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The Book of Revelations, a gnostic gospel

The book of Revelation is the last book in the Bible. The book speaks of apocalyptic and dark times. It is a curious book unlike any other account in the Bible. This is because it is one of the only Gnostic gospels that actually made it into the Bible. Over time the Bible has been edited and passages and books have been stricken from the collective Christian book.

Revelations is the source for the popularity of 666 and the four horseman of the apocalypse (War, Famine, Pestilence, and Death). Other curious things of note in the Bible, are the seven-headed ten-horned red dragon as well as the seven headed beast. The book tells of plagues, a meteor named wormwood, famines, and pestilence. What can all of this mean though? Surely it can’t be literal.

As a matter of fact the book of revelation deals quite a bit with our own internal battles as well as wars. The Christ depicted in Revelations is far different than the meek Savior who died upon the cross.

“And in the midst of the seven candlesticks one like unto the Son of man, clothed with a garment down to the foot, and girt about the paps with a golden girdle.

His head and his hairs were white like wool, as white as snow; and his eyes were as a flame of fire;

And his feet like unto fine brass, as if they burned in a furnace; and his voice as the sound of many waters.

And he had in his right hand seven stars: and out of his mouth went a sharp twoedged sword: and his countenance was as the sun shineth in his strength.”

This depiction of Christ is one that is going to bring about change. He is the focus and driving concern of many contemporary sects of Christianity. He is war like masculine and according to these same people unstoppable. What else can this image represent to us? This Christ can also be interpreted as our higher Consciousness come to fruition. When we have attained this level of Christ conscious we are able to overcome our own internal demons.

“And I saw when the Lamb opened one of the seals, and I heard, as it were the noise of thunder, one of the four beasts saying, Come and see.

And I saw, and behold a white horse: and he that sat on him had a bow; and a crown was given unto him: and he went forth conquering, and to conquer.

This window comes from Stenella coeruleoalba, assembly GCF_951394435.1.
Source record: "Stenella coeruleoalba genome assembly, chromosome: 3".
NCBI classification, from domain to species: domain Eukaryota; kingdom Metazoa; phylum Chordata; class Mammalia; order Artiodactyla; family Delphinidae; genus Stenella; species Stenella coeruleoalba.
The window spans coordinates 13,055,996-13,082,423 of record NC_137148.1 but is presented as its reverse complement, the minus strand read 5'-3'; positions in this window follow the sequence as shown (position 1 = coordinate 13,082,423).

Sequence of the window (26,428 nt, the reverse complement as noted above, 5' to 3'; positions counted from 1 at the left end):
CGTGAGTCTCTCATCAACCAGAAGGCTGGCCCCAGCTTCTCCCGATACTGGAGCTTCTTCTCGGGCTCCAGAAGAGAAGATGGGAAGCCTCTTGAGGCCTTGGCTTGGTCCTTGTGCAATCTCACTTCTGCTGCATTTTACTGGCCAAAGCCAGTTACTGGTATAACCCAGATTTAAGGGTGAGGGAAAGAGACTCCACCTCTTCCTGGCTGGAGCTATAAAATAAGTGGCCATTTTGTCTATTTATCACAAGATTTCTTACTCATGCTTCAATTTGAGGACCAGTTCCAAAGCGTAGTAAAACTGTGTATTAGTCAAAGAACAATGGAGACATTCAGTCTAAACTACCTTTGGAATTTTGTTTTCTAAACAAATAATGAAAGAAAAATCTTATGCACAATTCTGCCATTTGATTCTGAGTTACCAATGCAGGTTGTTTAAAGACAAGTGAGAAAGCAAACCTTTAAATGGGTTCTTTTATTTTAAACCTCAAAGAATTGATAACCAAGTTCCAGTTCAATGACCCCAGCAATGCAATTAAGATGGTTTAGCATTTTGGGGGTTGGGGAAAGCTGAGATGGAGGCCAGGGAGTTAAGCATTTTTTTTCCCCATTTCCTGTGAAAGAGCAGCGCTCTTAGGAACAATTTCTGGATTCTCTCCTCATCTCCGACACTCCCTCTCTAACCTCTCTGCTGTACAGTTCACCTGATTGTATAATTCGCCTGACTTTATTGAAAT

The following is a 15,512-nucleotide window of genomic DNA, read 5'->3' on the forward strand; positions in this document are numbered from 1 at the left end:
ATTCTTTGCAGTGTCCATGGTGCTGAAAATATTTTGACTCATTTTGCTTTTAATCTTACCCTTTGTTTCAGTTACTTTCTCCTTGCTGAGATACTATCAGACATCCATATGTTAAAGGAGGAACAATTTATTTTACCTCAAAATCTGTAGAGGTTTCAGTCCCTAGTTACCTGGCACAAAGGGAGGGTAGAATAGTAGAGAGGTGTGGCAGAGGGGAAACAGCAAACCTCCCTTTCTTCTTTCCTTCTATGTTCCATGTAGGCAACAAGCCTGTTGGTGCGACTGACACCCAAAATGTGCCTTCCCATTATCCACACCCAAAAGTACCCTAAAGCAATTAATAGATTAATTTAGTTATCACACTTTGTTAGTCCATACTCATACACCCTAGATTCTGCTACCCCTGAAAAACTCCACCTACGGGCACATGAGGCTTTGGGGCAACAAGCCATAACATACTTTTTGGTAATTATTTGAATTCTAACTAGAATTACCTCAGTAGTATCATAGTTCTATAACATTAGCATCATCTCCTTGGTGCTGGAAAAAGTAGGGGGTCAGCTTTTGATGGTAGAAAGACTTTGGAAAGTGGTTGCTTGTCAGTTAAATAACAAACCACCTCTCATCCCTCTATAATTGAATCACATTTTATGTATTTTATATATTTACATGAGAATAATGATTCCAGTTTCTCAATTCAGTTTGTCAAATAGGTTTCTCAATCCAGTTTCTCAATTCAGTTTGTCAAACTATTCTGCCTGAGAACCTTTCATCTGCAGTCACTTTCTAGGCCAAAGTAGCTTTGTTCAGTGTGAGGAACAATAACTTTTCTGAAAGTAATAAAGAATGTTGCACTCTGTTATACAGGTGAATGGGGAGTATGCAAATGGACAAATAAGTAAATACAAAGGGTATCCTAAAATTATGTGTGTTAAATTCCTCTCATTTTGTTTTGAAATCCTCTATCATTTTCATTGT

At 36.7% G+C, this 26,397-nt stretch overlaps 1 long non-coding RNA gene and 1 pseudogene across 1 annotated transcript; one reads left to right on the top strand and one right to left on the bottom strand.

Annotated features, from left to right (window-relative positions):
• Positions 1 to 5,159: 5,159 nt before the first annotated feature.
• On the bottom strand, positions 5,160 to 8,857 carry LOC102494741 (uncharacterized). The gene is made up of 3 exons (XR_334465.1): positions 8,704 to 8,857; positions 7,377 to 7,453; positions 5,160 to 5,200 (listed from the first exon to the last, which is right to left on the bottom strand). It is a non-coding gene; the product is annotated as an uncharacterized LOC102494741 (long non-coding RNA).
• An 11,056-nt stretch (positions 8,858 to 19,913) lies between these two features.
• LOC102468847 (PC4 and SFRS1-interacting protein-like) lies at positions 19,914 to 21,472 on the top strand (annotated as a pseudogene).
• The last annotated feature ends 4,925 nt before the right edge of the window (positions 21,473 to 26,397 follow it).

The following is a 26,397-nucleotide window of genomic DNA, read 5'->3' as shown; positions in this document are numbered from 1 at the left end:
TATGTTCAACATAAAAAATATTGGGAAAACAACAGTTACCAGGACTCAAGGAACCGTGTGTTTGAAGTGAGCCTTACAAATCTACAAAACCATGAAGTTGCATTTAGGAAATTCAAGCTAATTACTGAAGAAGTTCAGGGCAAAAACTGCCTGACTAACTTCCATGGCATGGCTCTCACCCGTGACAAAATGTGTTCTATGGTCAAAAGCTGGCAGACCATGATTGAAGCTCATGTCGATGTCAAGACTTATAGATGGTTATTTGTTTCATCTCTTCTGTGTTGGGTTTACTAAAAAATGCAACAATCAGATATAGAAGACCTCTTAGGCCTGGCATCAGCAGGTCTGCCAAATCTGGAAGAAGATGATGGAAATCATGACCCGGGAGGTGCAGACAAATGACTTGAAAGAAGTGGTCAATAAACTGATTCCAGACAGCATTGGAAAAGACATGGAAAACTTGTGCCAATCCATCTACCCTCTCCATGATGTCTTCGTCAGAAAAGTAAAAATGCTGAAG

And when he had opened the second seal, I heard the second beast say, Come and see.

And there went out another horse that was red: and power was given to him that sat thereon to take peace from the earth, and that they should kill one another: and there was given unto him a great sword.

And when he had opened the third seal, I heard the third beast say, Come and see. And I beheld, and lo a black horse; and he that sat on him had a pair of balances in his hand.

And I heard a voice in the midst of the four beasts say, A measure of wheat for a penny, and three measures of barley for a penny; and see thou hurt not the oil and the wine.

And when he had opened the fourth seal, I heard the voice of the fourth beast say, Come and see.

And I looked, and behold a pale horse: and his name that sat on him was Death, and Hell followed with him. And power was given unto them over the fourth part of the earth, to kill with sword, and with hunger, and with death, and with the beasts of the earth.”

Continuing along these lines we can analyze the four horsemen in much a similar manner. The four horsemen no longer herald doom and gloom but the four stages of life. The Child, Youth, Adult, and Death; each of these paths in our lives we are able to gain insight and growth. The final lesson is death, as is often said all of life is merely preparation for death. It is one thing that is guaranteed to all living things; with life comes death.

“And the woman was arrayed in purple and scarlet colour, and decked with gold and precious stones and pearls, having a golden cup in her hand full of abominations and filthiness of her fornication:


And I saw the woman drunken with the blood of the saints, and with the blood of the martyrs of Jesus: and when I saw her, I wondered with great admiration.

And the angel said unto me, Wherefore didst thou marvel? I will tell thee the mystery of the woman, and of the beast that carrieth her, which hath the seven heads and ten horns.